Frasca celebrates the cuisine of Friuli in the very northeast corner of Italy, bordering Austria and Slovenia. Since its inception, the owners have championed local farmers and put an emphasis on the finest, freshest ingredients--long before many chefs adopted that practice. Some of Frasca's menu items are sourced directly from Friuli, including Sirk Vinegar of La Subida, prosciutto from San Daniele, montasio cheese (a staple in Friuli) and all of the winter chicories, including radicchio, tardivo and castelfranco. Frasca is not an everyday restaurant; however, its Monday dinners happily make it more than a once-a-year, special-event outing. It's also a place where, if you arrive early enough (as in when it opens), you can snag a seat at the compact bar and enjoy a glass of wine and appetizers for a happy hour that's fabulously elevated.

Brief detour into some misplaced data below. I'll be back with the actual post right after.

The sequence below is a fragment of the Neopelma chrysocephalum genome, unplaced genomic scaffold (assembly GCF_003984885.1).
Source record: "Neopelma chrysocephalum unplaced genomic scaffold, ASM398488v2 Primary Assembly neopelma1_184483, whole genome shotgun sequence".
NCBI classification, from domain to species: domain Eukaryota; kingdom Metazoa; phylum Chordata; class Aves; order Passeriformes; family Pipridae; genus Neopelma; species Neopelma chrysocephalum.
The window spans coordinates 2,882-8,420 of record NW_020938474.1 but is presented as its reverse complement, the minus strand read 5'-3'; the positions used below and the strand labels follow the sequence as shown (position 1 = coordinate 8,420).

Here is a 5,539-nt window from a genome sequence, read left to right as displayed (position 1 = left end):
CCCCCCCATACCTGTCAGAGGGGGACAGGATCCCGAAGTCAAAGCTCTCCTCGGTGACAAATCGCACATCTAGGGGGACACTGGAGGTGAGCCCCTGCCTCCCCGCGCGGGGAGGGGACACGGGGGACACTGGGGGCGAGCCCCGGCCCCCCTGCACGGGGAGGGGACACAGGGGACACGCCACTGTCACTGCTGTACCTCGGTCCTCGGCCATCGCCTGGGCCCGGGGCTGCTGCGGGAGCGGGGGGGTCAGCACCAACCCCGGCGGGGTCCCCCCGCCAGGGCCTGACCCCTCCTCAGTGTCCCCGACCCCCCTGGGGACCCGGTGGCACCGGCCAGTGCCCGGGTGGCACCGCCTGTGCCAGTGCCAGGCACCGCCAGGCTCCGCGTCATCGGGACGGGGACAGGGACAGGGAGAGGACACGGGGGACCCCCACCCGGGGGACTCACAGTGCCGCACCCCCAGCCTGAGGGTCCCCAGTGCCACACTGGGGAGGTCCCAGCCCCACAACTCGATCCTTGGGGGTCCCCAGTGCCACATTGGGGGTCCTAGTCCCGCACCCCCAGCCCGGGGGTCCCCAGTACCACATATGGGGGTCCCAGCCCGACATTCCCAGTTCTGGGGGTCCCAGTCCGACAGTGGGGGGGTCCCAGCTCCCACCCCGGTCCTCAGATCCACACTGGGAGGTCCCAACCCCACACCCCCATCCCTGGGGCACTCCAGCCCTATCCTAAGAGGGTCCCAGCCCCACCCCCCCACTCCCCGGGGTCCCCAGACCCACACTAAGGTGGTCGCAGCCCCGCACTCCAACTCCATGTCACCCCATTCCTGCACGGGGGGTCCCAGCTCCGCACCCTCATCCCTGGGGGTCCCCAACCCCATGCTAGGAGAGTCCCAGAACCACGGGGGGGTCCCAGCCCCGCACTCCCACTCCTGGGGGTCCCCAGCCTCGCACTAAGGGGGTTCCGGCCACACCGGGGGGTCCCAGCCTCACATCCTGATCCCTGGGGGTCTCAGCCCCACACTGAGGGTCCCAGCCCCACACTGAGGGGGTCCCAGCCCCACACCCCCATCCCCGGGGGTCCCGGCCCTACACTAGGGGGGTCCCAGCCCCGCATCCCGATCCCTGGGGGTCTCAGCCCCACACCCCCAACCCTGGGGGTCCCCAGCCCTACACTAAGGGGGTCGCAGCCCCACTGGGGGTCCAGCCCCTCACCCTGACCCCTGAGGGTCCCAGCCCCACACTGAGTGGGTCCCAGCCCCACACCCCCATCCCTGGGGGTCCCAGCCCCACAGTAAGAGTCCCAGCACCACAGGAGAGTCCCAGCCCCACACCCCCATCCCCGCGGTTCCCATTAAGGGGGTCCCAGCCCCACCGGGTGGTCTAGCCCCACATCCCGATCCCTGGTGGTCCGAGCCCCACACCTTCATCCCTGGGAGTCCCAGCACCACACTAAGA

Part of the Bonnano family of restaurants, which includes Mizuna and Luca d'Italia, among others, Osteria Marco stands out in part for its focus on house-cured meats and handmade cheeses. It's also a whole lot more affordable than either Mizuna or Luca, so there's no need to save it for a special occasion--although the restaurant's Sunday special of roast suckling pig is an occasion, indeed. The menu features all of the expected Italian goodies, including panini and pizza, but with surprises such as a short rib panini with caramelized onions and smoked provolone or a fig pizza with speck, goat cheese, fontina, black mission figs and arugala. Definitely not to be missed are Chef Frank Bonnano's house-made burrata and salumis--including wine-cured pork loin, red-wine-cured beef and braised pulled pork.